- Is there a role for your partner in supporting your brother or sister? Sometimes partners feel they have little to offer in supporting your brother or sister and don’t know him or her like you do. They may have valuable skills they can use and want to be included, for example, managing finances, chairing family discussions about the future or interviewing personal support assistants.
Seeing things from the other’s perspective
- More often than not your partner has your best interests at heart – arguments often arise out of worry and concern about how caring might be affecting your health and wellbeing. Take a step back from time to time and consider what the situation might be like if your roles were reversed.
- Equally it may help if your partner understands more about what being a sibling is like. Perhaps you could ask them to have a look at the Sibs website.
Sometimes relationships may need external help if things have reached a point where communication has broken down. The relationship charity Relate provides relationship and family counselling and can provide this to you individually or as a couple/family.
If you have children under 18 you have parental responsibilities for them that should be prioritised over and above the needs of your adult disabled brother or sister. As a sibling growing up you may have experienced the impact of having less attention or feeling less important than your brother or sister – so you will know how important it is for your own child to have your focus and involvement.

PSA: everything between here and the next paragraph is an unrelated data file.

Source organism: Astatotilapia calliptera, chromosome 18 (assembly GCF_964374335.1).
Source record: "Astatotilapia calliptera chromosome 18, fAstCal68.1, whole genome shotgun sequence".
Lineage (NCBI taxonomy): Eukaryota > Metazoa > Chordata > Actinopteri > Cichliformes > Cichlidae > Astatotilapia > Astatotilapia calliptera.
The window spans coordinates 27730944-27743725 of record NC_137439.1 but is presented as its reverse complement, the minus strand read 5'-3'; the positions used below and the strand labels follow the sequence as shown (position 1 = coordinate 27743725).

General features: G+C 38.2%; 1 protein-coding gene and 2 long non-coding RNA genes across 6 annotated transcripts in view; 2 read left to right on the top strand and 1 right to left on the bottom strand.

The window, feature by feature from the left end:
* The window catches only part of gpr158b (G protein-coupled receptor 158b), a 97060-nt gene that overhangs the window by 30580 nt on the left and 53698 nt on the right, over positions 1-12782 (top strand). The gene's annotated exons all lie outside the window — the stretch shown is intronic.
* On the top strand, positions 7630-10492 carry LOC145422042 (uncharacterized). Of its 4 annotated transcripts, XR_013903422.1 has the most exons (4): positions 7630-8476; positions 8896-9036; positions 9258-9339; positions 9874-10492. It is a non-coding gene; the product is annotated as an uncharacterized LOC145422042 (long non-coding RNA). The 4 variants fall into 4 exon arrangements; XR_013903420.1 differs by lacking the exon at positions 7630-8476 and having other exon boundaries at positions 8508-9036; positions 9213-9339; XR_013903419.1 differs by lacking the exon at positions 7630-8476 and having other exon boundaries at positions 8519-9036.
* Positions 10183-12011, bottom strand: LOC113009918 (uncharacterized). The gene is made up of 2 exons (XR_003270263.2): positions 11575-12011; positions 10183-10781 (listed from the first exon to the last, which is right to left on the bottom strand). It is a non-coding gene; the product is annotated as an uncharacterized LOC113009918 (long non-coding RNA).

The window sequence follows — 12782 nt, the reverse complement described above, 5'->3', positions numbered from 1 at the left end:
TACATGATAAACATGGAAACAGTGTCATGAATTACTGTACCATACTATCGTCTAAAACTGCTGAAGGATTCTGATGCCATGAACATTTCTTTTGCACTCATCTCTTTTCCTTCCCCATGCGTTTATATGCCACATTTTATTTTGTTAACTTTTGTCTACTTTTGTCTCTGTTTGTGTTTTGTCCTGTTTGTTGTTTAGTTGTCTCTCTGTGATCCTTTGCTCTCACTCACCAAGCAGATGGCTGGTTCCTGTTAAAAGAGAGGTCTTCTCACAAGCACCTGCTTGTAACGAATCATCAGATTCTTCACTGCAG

Siblings often feel that they can continue to spend a lot of time being with or supporting their brother or sister after they have a child. However the reality is that once siblings have children of their own, their priorities change and their available time and energy changes.
Make sure that your own children are your first priority and that you are spending more time with them than with your brother or sister.
Adult siblings often want to have time with their parents that is focused on things other than care and support issues. However for many siblings the pattern from their childhood, of their parents’ main focus being on their disabled son or daughter, does not change with adulthood. This can be very disappointing and an adult sibling can feel that they are missing out on sharing their adult lives with the parents.
Some of the issues that arise are:
- Parent not being able to spend time with an adult sibling due to the pressures of care